Bees can create hives inside your home; Here’s how to prevent it

Bees have created a hive inside a Fairborn home - you can't see the problem, but you can hear it, according to News Center 7's Gabrielle Enright.

All-Pro Wildlife Control employee Brady Smith suited up in protective gear to remove the hive. "They need space to be able to live, make honey and eat to survive," said Smith. He's getting about one call a day this time of year to remove bee hives or swarms. "When they move into a bush or so forth, it's a swarm at that point, once they move into a structure it's a hive."

First Smith inspected the home, peeled back part of its siding, used a saw to cut a small hole in the house, and seconds later watched bees surround him. "Sometimes we have to go through the interior. In this case, it looks like we can go from the outside," said Smith. In addition to removing the bees and their hive, he needs to remove its wax and honey - the material can melt and do damage to your walls and ceilings.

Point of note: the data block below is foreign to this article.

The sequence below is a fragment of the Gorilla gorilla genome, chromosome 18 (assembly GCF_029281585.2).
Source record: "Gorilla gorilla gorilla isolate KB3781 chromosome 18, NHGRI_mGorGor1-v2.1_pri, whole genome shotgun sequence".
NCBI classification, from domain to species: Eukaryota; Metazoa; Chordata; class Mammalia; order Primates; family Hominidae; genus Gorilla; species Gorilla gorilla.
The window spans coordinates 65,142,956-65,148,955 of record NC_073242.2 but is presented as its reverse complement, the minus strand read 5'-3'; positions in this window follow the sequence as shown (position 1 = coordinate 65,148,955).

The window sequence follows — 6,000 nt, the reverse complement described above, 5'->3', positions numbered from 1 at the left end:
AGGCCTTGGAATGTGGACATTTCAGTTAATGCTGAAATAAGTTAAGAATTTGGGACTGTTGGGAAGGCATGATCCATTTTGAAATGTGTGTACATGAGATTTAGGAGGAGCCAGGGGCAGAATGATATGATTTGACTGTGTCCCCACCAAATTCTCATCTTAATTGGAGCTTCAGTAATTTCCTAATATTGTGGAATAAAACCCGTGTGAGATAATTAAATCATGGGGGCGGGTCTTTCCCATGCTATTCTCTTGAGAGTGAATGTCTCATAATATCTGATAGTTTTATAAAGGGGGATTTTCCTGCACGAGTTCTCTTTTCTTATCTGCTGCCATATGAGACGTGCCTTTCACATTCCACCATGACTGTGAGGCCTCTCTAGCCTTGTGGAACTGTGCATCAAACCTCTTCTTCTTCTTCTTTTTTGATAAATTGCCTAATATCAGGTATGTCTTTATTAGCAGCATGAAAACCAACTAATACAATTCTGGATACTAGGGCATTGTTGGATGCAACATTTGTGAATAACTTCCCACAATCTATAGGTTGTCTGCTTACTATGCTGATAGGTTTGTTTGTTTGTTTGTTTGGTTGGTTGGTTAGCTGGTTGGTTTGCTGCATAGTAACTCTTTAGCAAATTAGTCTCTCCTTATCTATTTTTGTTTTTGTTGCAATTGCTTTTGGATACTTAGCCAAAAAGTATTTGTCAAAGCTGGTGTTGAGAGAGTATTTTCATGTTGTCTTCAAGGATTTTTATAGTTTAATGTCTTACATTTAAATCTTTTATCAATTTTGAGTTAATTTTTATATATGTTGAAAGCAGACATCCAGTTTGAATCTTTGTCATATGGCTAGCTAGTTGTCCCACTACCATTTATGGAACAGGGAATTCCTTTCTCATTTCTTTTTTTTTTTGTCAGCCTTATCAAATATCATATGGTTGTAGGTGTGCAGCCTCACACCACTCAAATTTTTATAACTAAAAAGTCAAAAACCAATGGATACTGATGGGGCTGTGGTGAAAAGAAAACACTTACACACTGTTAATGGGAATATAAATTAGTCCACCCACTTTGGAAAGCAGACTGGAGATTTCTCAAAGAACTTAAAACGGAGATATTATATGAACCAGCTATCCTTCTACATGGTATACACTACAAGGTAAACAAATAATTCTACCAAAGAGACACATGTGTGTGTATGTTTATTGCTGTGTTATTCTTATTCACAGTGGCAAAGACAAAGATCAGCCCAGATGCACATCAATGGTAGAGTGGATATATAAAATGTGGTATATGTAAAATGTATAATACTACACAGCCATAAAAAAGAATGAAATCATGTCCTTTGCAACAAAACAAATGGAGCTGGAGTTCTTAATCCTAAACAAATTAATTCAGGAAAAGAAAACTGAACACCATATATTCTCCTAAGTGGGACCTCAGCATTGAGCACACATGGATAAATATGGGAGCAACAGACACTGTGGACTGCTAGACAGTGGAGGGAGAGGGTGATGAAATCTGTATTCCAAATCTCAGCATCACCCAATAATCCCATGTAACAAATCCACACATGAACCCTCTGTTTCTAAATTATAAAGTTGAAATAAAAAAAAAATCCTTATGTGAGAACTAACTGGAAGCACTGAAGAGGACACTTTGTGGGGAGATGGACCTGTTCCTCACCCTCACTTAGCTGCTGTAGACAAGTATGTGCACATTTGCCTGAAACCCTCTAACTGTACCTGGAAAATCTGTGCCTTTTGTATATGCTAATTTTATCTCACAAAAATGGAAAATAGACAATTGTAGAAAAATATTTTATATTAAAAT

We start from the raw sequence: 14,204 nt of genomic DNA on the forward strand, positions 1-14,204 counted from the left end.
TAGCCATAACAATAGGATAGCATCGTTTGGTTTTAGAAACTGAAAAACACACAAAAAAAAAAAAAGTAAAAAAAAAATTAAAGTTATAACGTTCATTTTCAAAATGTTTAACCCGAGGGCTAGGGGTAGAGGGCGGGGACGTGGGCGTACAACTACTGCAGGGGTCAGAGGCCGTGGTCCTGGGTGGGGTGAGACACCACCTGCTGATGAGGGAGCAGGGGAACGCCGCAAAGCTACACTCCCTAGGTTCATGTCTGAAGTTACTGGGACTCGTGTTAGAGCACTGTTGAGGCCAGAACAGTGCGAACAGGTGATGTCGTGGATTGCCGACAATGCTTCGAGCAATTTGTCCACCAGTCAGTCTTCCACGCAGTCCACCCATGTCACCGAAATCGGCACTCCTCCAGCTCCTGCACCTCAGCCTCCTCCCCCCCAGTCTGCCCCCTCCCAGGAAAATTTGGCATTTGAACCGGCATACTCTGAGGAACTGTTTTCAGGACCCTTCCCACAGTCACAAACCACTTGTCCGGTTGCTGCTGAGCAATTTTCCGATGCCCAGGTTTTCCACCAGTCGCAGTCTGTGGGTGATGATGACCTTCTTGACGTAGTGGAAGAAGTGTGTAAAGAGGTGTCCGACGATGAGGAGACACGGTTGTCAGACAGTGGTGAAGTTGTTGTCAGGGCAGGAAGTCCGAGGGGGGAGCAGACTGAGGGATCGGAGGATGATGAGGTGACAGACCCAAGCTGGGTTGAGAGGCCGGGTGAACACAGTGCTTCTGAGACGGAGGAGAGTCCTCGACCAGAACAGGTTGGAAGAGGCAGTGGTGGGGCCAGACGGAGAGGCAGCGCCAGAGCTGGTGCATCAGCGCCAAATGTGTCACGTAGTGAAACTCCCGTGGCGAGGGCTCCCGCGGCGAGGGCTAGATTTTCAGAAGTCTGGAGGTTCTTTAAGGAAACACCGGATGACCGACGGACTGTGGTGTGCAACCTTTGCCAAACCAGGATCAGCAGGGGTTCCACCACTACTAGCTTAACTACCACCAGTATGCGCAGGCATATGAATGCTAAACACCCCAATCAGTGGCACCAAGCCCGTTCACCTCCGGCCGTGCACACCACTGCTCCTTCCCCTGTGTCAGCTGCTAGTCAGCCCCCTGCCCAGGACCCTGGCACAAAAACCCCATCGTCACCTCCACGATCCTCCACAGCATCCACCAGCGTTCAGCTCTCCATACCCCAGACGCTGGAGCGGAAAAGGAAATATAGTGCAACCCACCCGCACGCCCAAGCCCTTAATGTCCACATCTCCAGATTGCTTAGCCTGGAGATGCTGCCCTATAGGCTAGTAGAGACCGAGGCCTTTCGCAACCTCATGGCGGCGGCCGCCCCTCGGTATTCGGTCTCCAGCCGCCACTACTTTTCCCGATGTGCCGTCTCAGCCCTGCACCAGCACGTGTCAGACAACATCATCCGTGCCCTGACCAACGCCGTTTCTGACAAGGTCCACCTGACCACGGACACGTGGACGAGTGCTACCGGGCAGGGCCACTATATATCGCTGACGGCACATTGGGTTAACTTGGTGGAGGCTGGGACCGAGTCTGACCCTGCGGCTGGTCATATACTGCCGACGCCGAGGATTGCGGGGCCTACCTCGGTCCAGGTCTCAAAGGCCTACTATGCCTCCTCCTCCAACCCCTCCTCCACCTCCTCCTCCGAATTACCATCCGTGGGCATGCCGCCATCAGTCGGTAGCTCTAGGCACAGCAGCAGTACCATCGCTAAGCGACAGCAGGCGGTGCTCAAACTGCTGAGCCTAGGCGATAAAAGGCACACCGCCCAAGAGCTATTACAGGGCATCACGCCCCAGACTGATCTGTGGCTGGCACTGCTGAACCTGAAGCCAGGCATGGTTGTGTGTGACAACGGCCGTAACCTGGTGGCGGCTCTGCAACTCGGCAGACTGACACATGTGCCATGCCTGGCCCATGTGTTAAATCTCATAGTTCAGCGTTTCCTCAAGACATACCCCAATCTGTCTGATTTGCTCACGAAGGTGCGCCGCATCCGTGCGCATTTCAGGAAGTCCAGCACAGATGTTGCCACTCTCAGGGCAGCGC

After removing the bees, Smith takes them to his home, "we keep them and we actually harvest the honey come fall. We let them live their bee lives at our farm," said Smith. A special vacuum is used to get them to the home - it sucks up the bees without harming them and puts them into a cage.

The bee populations are declining, Smith said, but damaging them can hurt our environment. "It's not illegal to kill bees but it's unethical. Bees are great pollinators and all our food relies on bees."

A typical call to remove bees will cost a couple hundred dollars, Smith said, and there's only one thing to do to prevent this from happening - seal up every crack in the house, and seal up everywhere bees could get because bees only need about a quarter of an inch to get into a house.

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